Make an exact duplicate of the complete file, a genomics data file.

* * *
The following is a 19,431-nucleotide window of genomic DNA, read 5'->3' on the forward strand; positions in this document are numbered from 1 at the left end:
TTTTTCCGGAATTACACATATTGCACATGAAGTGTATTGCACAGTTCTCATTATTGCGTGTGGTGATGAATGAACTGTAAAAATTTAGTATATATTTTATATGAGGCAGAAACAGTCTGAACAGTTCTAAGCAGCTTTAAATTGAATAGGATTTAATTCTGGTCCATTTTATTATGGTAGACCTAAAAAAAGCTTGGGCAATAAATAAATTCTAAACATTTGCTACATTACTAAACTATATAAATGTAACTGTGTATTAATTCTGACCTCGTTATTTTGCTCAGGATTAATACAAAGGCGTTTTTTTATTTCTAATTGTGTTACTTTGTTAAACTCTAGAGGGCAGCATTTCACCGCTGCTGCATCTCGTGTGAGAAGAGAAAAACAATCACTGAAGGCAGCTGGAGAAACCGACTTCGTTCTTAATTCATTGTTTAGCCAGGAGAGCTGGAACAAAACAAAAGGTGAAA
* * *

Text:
The following is a 19,431-nucleotide window of genomic DNA, read 5'->3' on the forward strand; positions in this document are numbered from 1 at the left end:
TTTTTCCGGAATTACACATATTGCACATGAAGTGTATTGCACAGTTCTCATTATTGCGTGTGGTGATGAATGAACTGTAAAAATTTAGTATATATTTTATATGAGGCAGAAACAGTCTGAACAGTTCTAAGCAGCTTTAAATTGAATAGGATTTAATTCTGGTCCATTTTATTATGGTAGACCTAAAAAAAGCTTGGGCAATAAATAAATTCTAAACATTTGCTACATTACTAAACTATATAAATGTAACTGTGTATTAATTCTGACCTCGTTATTTTGCTCAGGATTAATACAAAGGCGTTTTTTTATTTCTAATTGTGTTACTTTGTTAAACTCTAGAGGGCAGCATTTCACCGCTGCTGCATCTCGTGTGAGAAGAGAAAAACAATCACTGAAGGCAGCTGGAGAAACCGACTTCGTTCTTAATTCATTGTTTAGCCAGGAGAGCTGGAACAAAACAAAAGGTGAAA